No head-to-head clinical trials have compared bisphosphonate efficacy, so we do not know if one is superior to the others. Alendronate is commonly used as first-line bisphosphonate treatment, however, as there is evidence showing residual fracture benefit in selected patients after completing a five-year course of therapy.12 A review of treatment should be conducted after three (zoledronic acid) or five (alendronate, ibandronate and risedronate) years. 


Denosumab is a humanised monoclonal antibody against receptor activator of nuclear factor-?? (RANKL), which regulates the development and activity of osteoclasts. Denosumab inhibits bone resorption, decreasing the differentiation of osteoclasts.9 This is licensed for the treatment of osteoporosis in postmenopausal women and in men at increased risk of fractures, treatment of bone loss associated with hormone ablation in men with prostate cancer, and also bone loss associated with long-term systemic glucocorticoid therapy. 

It significantly reduces the risk of vertebral, non-vertebral and hip fractures. Denosumab is administered six-monthly as a 60mg subcutaneous injection. Hypocalcaemia is a risk in patients treated with this drug. Monitoring of calcium levels should be performed prior to administration, and, in patients predisposed to hypocalcaemia, two weeks after the initial dose. As with bisphosphonates, osteonecrosis of the jaw and atypical femoral fractures have also been reported, so similar advice regarding monitoring for these symptoms should be given to the patient. When treatment with denosumab is stopped, rapid bone loss occurs.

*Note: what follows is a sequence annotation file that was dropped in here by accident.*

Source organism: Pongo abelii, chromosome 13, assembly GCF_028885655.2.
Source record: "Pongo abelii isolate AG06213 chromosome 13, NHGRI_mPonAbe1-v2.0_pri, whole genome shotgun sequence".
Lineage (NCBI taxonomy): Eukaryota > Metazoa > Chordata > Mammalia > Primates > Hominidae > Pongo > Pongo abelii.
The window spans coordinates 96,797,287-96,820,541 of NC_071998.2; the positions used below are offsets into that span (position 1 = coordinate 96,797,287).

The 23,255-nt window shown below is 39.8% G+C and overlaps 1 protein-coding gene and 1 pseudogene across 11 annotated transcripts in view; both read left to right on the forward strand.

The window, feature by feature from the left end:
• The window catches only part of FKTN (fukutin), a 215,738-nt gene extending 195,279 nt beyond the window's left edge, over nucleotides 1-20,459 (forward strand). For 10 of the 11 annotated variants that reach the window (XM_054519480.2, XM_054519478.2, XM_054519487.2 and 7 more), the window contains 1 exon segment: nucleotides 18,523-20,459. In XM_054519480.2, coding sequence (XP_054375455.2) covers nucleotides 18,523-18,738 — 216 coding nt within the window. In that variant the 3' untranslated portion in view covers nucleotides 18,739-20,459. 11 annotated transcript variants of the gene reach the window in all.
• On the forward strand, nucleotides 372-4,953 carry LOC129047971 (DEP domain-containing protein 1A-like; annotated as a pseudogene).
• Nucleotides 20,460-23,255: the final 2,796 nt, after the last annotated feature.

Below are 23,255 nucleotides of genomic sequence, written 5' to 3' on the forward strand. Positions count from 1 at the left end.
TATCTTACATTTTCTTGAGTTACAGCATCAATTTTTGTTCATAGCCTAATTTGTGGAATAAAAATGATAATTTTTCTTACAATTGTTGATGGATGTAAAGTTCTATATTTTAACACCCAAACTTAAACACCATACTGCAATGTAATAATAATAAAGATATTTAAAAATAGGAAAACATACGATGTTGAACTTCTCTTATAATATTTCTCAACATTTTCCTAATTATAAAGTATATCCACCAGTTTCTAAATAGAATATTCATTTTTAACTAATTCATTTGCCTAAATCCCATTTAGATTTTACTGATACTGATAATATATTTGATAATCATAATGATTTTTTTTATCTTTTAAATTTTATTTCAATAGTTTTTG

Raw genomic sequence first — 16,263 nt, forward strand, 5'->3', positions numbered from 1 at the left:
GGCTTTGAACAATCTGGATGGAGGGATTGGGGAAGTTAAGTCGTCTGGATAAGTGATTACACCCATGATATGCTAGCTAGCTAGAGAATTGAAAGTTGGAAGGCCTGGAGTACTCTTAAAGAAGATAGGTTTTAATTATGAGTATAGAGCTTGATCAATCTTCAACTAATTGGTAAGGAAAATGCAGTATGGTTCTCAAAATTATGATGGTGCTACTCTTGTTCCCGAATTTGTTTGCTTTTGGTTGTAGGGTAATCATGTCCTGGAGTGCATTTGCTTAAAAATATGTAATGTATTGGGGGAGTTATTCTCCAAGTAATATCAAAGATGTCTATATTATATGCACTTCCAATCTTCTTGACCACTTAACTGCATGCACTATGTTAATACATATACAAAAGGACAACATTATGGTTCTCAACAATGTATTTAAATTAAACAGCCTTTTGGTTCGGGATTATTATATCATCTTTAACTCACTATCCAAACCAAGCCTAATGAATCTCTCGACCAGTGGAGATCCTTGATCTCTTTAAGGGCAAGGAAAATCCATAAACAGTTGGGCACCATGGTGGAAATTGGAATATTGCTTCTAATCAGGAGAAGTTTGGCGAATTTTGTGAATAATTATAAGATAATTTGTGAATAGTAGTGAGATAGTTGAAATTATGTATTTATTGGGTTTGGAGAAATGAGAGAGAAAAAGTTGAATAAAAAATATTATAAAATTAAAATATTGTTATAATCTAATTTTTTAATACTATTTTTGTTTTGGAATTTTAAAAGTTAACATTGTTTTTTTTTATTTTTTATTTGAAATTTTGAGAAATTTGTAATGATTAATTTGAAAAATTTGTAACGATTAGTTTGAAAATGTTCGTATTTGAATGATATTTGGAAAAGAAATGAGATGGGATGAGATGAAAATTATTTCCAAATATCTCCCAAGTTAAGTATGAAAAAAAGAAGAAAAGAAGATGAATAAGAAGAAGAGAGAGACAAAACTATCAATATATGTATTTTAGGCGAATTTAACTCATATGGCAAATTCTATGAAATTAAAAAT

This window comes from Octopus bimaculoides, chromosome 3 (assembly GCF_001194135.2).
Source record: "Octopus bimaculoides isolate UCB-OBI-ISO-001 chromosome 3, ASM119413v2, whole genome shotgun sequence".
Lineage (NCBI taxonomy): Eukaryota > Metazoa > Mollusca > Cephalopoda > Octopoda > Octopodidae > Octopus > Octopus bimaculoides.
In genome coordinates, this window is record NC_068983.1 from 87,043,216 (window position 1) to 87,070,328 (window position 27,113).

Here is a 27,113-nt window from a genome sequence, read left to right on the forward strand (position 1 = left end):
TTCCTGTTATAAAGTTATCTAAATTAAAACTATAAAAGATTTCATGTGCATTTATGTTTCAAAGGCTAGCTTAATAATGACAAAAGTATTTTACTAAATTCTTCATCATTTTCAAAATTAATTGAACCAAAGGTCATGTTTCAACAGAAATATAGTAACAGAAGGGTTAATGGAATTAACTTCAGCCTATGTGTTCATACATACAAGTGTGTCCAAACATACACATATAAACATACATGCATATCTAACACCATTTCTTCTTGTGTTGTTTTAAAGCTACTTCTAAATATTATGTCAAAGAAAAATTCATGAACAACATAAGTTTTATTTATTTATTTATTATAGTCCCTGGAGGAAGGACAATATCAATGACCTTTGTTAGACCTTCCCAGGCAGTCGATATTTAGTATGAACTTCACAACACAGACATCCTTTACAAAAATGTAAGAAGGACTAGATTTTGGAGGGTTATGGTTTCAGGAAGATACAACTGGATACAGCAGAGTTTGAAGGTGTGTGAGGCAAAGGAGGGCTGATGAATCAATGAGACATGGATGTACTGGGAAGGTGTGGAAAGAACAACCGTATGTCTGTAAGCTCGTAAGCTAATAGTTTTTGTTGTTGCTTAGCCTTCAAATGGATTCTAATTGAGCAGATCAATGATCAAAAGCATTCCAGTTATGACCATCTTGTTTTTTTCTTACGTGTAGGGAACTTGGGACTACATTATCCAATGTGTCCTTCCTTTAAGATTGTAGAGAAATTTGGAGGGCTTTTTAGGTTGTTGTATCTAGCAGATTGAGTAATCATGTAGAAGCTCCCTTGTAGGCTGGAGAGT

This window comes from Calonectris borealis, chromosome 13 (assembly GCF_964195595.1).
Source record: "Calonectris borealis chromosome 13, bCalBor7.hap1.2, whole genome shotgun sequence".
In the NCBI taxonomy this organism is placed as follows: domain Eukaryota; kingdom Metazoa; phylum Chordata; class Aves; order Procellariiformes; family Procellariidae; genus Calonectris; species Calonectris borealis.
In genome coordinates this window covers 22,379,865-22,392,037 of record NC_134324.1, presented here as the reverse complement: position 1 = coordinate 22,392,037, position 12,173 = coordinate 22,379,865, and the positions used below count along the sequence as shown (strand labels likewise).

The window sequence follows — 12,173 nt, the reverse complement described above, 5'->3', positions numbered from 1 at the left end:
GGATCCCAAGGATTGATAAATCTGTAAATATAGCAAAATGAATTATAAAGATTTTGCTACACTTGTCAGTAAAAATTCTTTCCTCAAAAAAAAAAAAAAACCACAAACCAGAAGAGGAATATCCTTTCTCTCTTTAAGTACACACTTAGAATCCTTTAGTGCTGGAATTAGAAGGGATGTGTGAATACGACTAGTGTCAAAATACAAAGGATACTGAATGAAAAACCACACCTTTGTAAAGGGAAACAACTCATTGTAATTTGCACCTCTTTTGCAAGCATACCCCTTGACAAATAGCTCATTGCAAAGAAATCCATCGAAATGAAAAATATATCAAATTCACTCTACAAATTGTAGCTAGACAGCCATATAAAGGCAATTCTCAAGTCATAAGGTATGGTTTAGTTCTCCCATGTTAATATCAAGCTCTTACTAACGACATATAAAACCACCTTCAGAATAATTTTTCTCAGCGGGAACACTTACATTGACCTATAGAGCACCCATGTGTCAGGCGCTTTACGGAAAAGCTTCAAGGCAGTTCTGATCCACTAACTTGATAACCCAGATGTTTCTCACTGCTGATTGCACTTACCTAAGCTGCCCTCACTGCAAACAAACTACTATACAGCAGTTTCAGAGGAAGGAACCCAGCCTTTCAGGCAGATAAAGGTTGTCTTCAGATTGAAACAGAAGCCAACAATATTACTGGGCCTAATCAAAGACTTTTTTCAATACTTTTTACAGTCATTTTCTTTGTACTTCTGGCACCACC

Intermittent activation of the parathyroid receptor type 1 by short pulses of parathyroid hormone (PTH) results in anabolic effects on bone. Teriparatide is a recombinant human PTH with these anabolic effects, used for treatment of osteoporosis in postmenopausal women and men. A significant reduction in the incidence of vertebral and non-vertebral fractures (reduction of 80 per cent and 28 per cent respectively), but not hip fractures, has been demonstrated.11 


Some HRT products are approved for the prevention of osteoporosis, mainly in younger postmenopausal women. Oestrogen has direct effects on osteocytes, leading to inhibition of bone resorption and maintenance of bone formation.10 Due to potential side-effects from HRT, like venous thromboembolism, stroke and breast cancer, HRT should be prescribed at the lowest effective dose for the shortest duration and only where appropriate.13 It is only the oral HRT preparations that increase the risk of the side-effects mentioned above. Any potential increased risk in breast cancer is related to treatment duration, and reduces after stopping HRT again.14 In addition to reduction of fracture risk, there is limited evidence that HRT may improve strength and muscle mass. 


Raloxifene, a selective oestrogen receptor modulator, is indicated for the treatment and prevention of osteoporosis in postmenopausal women.12 A significant reduction in the incidence of vertebral, but not hip fractures, has been demonstrated. 


In men, testosterone treatment can be useful when osteoporosis is caused by low levels of male sex hormones.15 


Using these medications led to reductions of 30-to-70 per cent in vertebral fracture, up to 20 per cent for non-vertebral fracture, and up to 40 per cent reduction in hip fracture.16 No clinical trial has yet been performed to compare treatments and ascertain which is the most effective. When choosing a drug, the fracture sites protected by the drug, the side-effects, and the cost should be considered. 


Preventing fractures is important due to the negative consequences, such as reduced independence and increased risk of mortality associated with these.4 The following contribute to fall risk: